"emit rays of light," c. 1400, from beam (n.) in the "ray of light" sense. Sense of "shine radiantly" is from 1630s; that of "smile radiantly" is from 1804; that of "to direct radio transmissions" is from 1927. Related: Beamed; beaming.
beam (n.) Look up beam at
Old English beam originally "living tree," but by late 10c. also "rafter, post, ship's timber," from Proto-Germanic *baumaz "tree" (source also of Old Frisian bam "tree, gallows, beam," Middle Dutch boom, Old High German boum, German Baum "tree," and perhaps also (with unexplained sound changes) Old Norse baðmr, Gothic bagms), perhaps from PIE verbal root *bheue- "to be, exist, grow." The shift from *-au- to -ea- is regular in Old English.

Meaning "ray of light" developed in Old English, probably because beam was used by Bede to render Latin columna (lucis), the Biblical "pillar of fire." Meaning "directed flow of radiation" is from 1906. To be on the beam "going in the right direction" (1941) originally was an aviator's term for "to follow the course indicated by a radio beam." Nautical sense of "one of the horizontal transverse timbers holding a ship together" is from early 13c., hence "greatest breadth of a ship," and slang broad in the beam, by 1894 of ships, of persons, "wide-hipped," by 1938.
beamish (adj.) Look up beamish at
1530 (Palsgrave), from beam + -ish. Lewis Carroll may have thought he was inventing it in "Jabberwocky."
bean (n.) Look up bean at
Old English bean "bean, pea, legume," from Proto-Germanic *bauno (source also of Old Norse baun, Middle Dutch bone, Dutch boon, Old High German bona, German Bohne), and related to Latin faba "bean;" Greek phakos "lentil;" Albanian bathë "horse-bean;" Old Prussian babo, Russian bob "bean," but the original form is obscure. Watkins suggests a PIE reduplicated root *bha-bhā- "broad bean;" de Vaan writes that the Italic, Slavic and Germanic "are probably independent loanwords from a European substratum word of the form *bab- (or similar) 'bean'."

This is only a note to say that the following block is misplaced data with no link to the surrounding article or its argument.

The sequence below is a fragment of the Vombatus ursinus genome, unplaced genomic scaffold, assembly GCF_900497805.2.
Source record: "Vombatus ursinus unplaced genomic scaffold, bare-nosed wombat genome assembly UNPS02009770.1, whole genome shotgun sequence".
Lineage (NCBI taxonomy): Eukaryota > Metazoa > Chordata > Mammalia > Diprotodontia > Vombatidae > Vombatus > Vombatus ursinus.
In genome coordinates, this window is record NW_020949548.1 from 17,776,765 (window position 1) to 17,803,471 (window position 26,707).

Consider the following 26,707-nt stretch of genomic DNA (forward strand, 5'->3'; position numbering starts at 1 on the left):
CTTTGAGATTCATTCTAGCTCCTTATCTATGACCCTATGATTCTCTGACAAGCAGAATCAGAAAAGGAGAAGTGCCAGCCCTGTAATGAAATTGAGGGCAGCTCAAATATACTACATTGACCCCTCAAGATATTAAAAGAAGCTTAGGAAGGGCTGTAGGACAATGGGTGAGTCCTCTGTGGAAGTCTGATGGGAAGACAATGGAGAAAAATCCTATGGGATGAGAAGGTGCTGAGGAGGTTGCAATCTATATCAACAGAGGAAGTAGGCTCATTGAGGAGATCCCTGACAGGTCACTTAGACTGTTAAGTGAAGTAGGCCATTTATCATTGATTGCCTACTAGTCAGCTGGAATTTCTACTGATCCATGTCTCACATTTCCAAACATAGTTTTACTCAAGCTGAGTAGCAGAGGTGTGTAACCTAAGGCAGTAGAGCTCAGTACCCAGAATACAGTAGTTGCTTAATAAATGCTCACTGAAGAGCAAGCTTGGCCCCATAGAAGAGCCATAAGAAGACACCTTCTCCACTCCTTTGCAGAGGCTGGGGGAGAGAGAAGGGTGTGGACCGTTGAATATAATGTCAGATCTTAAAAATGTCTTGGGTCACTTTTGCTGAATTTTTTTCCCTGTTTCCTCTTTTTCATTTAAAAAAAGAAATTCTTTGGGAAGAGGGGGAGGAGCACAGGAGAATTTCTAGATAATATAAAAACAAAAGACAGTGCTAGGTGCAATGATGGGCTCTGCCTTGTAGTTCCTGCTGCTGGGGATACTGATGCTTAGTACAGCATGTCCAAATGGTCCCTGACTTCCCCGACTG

As a metaphor for "something of small value" it is attested from c. 1300 (hill of beans as something not much to amount to is from 1863). Meaning "head" is U.S. baseball slang 1905 (in bean-ball "a pitch thrown at the head"); thus slang verb bean meaning "to hit on the head," attested from 1910. Bean-shooter as a child's weapon for mischief, a sort of small sling-shot to fire beans, is attested from 1876. Slang bean-counter "accountant" recorded by 1971.